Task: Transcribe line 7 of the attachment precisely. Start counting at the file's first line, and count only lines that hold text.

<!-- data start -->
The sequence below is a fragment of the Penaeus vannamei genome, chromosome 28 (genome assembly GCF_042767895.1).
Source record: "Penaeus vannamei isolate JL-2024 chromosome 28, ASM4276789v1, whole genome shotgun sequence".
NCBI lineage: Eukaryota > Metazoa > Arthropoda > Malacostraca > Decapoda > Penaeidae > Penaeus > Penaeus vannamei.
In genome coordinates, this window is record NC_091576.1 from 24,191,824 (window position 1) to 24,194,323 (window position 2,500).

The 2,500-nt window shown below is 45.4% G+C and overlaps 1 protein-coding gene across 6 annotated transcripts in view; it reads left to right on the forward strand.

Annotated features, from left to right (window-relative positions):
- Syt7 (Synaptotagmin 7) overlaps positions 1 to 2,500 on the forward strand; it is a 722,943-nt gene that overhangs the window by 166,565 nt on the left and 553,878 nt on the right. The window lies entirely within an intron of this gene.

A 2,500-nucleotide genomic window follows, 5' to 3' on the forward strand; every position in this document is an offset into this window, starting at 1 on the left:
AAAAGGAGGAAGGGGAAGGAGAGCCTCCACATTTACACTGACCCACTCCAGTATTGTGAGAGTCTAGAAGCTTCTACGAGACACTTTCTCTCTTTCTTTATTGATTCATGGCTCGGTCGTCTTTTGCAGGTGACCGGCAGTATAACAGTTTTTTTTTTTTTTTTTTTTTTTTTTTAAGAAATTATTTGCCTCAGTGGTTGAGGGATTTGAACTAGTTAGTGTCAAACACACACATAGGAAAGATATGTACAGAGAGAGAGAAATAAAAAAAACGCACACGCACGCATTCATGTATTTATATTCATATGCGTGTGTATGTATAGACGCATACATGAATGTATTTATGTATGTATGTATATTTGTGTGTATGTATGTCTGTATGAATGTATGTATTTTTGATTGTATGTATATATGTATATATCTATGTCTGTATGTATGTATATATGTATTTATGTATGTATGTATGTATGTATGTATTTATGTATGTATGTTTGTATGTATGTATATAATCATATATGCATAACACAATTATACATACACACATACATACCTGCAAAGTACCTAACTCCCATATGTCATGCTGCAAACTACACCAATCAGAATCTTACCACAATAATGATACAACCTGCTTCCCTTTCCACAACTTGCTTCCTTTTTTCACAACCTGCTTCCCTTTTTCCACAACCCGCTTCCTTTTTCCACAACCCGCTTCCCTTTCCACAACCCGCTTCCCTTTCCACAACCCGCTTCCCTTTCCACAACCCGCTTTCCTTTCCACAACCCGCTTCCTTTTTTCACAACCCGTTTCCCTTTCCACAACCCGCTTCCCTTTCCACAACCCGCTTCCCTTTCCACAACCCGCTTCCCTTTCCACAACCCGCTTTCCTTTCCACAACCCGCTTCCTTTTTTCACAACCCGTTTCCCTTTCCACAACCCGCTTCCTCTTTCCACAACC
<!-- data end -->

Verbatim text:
- Syt7 (Synaptotagmin 7) overlaps positions 1 to 2,500 on the forward strand; it is a 722,943-nt gene that overhangs the window by 166,565 nt on the left and 553,878 nt on the right. The window lies entirely within an intron of this gene.